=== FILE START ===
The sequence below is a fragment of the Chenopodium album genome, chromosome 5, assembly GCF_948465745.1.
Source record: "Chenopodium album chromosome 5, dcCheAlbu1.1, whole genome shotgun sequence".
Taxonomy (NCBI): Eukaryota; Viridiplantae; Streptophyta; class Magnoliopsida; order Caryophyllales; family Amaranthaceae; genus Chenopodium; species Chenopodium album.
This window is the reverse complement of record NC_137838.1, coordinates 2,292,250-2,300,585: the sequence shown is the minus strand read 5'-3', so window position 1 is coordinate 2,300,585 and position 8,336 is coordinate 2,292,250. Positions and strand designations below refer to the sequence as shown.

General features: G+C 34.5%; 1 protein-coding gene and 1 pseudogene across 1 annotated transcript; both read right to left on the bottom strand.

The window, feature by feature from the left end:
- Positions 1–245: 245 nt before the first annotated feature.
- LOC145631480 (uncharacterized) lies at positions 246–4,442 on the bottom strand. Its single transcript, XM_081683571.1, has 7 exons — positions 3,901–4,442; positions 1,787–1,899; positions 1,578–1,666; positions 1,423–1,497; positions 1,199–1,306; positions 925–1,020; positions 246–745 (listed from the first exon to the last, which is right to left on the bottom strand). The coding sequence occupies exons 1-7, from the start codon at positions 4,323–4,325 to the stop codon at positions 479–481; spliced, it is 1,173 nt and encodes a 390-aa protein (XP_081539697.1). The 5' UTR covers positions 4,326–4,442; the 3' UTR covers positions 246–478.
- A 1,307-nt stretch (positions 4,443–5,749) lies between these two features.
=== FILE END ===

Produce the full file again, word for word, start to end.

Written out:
The sequence below is a fragment of the Chenopodium album genome, chromosome 5, assembly GCF_948465745.1.
Source record: "Chenopodium album chromosome 5, dcCheAlbu1.1, whole genome shotgun sequence".
Taxonomy (NCBI): Eukaryota; Viridiplantae; Streptophyta; class Magnoliopsida; order Caryophyllales; family Amaranthaceae; genus Chenopodium; species Chenopodium album.
This window is the reverse complement of record NC_137838.1, coordinates 2,292,250-2,300,585: the sequence shown is the minus strand read 5'-3', so window position 1 is coordinate 2,300,585 and position 8,336 is coordinate 2,292,250. Positions and strand designations below refer to the sequence as shown.

General features: G+C 34.5%; 1 protein-coding gene and 1 pseudogene across 1 annotated transcript; both read right to left on the bottom strand.

The window, feature by feature from the left end:
- Positions 1–245: 245 nt before the first annotated feature.
- LOC145631480 (uncharacterized) lies at positions 246–4,442 on the bottom strand. Its single transcript, XM_081683571.1, has 7 exons — positions 3,901–4,442; positions 1,787–1,899; positions 1,578–1,666; positions 1,423–1,497; positions 1,199–1,306; positions 925–1,020; positions 246–745 (listed from the first exon to the last, which is right to left on the bottom strand). The coding sequence occupies exons 1-7, from the start codon at positions 4,323–4,325 to the stop codon at positions 479–481; spliced, it is 1,173 nt and encodes a 390-aa protein (XP_081539697.1). The 5' UTR covers positions 4,326–4,442; the 3' UTR covers positions 246–478.
- A 1,307-nt stretch (positions 4,443–5,749) lies between these two features.